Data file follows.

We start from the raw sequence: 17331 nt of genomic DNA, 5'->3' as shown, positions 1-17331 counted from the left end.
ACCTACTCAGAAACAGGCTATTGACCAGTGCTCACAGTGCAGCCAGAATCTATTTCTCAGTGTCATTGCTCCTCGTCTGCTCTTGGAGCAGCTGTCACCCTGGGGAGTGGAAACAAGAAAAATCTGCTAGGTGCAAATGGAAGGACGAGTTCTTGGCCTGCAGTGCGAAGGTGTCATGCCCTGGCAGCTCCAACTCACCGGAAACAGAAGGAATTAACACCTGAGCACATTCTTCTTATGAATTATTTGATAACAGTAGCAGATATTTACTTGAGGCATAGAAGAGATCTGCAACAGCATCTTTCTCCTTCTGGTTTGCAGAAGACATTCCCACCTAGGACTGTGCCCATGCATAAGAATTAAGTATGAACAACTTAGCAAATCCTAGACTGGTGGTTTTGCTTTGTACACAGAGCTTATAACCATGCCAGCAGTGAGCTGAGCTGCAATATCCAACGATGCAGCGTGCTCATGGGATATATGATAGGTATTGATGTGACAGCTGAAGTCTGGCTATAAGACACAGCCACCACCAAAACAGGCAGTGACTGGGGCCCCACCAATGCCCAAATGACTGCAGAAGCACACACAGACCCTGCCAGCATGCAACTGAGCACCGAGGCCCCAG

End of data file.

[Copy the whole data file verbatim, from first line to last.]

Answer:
We start from the raw sequence: 17331 nt of genomic DNA, 5'->3' as shown, positions 1-17331 counted from the left end.
ACCTACTCAGAAACAGGCTATTGACCAGTGCTCACAGTGCAGCCAGAATCTATTTCTCAGTGTCATTGCTCCTCGTCTGCTCTTGGAGCAGCTGTCACCCTGGGGAGTGGAAACAAGAAAAATCTGCTAGGTGCAAATGGAAGGACGAGTTCTTGGCCTGCAGTGCGAAGGTGTCATGCCCTGGCAGCTCCAACTCACCGGAAACAGAAGGAATTAACACCTGAGCACATTCTTCTTATGAATTATTTGATAACAGTAGCAGATATTTACTTGAGGCATAGAAGAGATCTGCAACAGCATCTTTCTCCTTCTGGTTTGCAGAAGACATTCCCACCTAGGACTGTGCCCATGCATAAGAATTAAGTATGAACAACTTAGCAAATCCTAGACTGGTGGTTTTGCTTTGTACACAGAGCTTATAACCATGCCAGCAGTGAGCTGAGCTGCAATATCCAACGATGCAGCGTGCTCATGGGATATATGATAGGTATTGATGTGACAGCTGAAGTCTGGCTATAAGACACAGCCACCACCAAAACAGGCAGTGACTGGGGCCCCACCAATGCCCAAATGACTGCAGAAGCACACACAGACCCTGCCAGCATGCAACTGAGCACCGAGGCCCCAG